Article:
The Boaz mastodon is the skeleton of a mastodon found near Boaz, Wisconsin, USA, in 1897. A fluted quartzite spear point found near the Boaz mastodon suggests that humans hunted mastodons in southwestern Wisconsin.
Although the mastodon on display at the Geology Museum has long been known as "the Boaz Mastodon", it was recently discovered that two bones from the Boaz mastodon were combined with many bones from a different individual, the Anderson Mills Mastodon, to form a composite skeleton. 
Following a heavy rainfall on July 10, 1897, the sons (Harry, Chris, Verne, Clyde) of farmer John Dosch were checking for flood damage along the eastern branch of Mill Creek near the village of Boaz when they discovered some unusual bones sticking out of the creek bank where it had been partially washed away. The boys excavated the bones and displayed them by a hitching post near the road. The local mailman spread the word about the find and the following week stories about it appeared in the Republican Observer, the Richland Democrat, and the Viola Observer. What was described as an arrowhead was found in clay near a rib. The bones were moved to the basement of the Dosch farmhouse. Later, Frank Burnham, a Richland Center, Wisconsin, attorney and member of the state legislature, negotiated the sale of the bones to the State of Wisconsin for fifty dollars. The skeleton, which is about two-thirds complete and missing its tusks, was reconstructed in 1915 by M. G. Mehl and G. M. Schwartz and is housed in the Geology Museum of the University of Wisconsin. It is estimated that the Boaz mastodon was eighteen feet long, stood nine and a quarter feet high, and weighed six to eight tons.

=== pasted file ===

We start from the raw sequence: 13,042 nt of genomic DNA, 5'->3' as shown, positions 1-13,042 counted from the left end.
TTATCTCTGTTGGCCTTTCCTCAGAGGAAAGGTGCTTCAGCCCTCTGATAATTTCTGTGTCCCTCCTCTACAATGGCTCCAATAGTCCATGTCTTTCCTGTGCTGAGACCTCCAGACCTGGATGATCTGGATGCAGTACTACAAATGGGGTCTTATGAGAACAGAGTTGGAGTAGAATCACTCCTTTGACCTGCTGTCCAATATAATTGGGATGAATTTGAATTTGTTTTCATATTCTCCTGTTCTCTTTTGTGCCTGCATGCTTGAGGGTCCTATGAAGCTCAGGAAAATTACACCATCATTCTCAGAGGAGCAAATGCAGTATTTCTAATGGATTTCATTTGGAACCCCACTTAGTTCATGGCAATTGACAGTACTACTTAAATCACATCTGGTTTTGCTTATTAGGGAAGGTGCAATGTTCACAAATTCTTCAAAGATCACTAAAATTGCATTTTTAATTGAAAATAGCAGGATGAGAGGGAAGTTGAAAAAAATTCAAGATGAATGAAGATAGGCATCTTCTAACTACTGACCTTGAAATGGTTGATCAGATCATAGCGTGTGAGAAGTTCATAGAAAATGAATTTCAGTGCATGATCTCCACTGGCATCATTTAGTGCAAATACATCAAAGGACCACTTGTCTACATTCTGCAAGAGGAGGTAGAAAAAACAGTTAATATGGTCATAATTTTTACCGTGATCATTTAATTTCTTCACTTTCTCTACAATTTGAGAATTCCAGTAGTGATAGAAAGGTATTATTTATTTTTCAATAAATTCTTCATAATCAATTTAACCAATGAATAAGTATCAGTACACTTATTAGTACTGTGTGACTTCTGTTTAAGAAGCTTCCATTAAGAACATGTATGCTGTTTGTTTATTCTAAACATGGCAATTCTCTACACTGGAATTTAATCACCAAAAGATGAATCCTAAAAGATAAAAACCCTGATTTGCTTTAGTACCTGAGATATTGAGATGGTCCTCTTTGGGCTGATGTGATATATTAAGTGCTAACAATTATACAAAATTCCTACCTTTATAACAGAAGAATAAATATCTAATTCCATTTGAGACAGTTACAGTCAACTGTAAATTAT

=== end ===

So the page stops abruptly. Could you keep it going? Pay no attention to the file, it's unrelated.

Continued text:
The arrowhead did not accompany the bones when they were sent to the University of Wisconsin. In the 1940s the University received an envelope containing a quartzite spear point. The return address on the envelope was D. C. L. Dosch, Maysville, Missouri, and scribbled on the envelope was "allegidly found with U.W. elephant". In 1962, the two surviving Dosch brothers identified the point as like the one they had found 66 years previously. The fluted spear point is made of quartzite from the Silver Mound Archeological District which is about 80 miles north of Boaz.  
Accelerator mass spectrometry yielded radiocarbon dates for both skeletons. It found the Anderson Mills mastodon dated to 12,910 ± 150 calendar years BP . Meanwhile, the Boaz mastodon is one of the most recent ever found, and dated to 12,220 ± 190 calendar years BP.  
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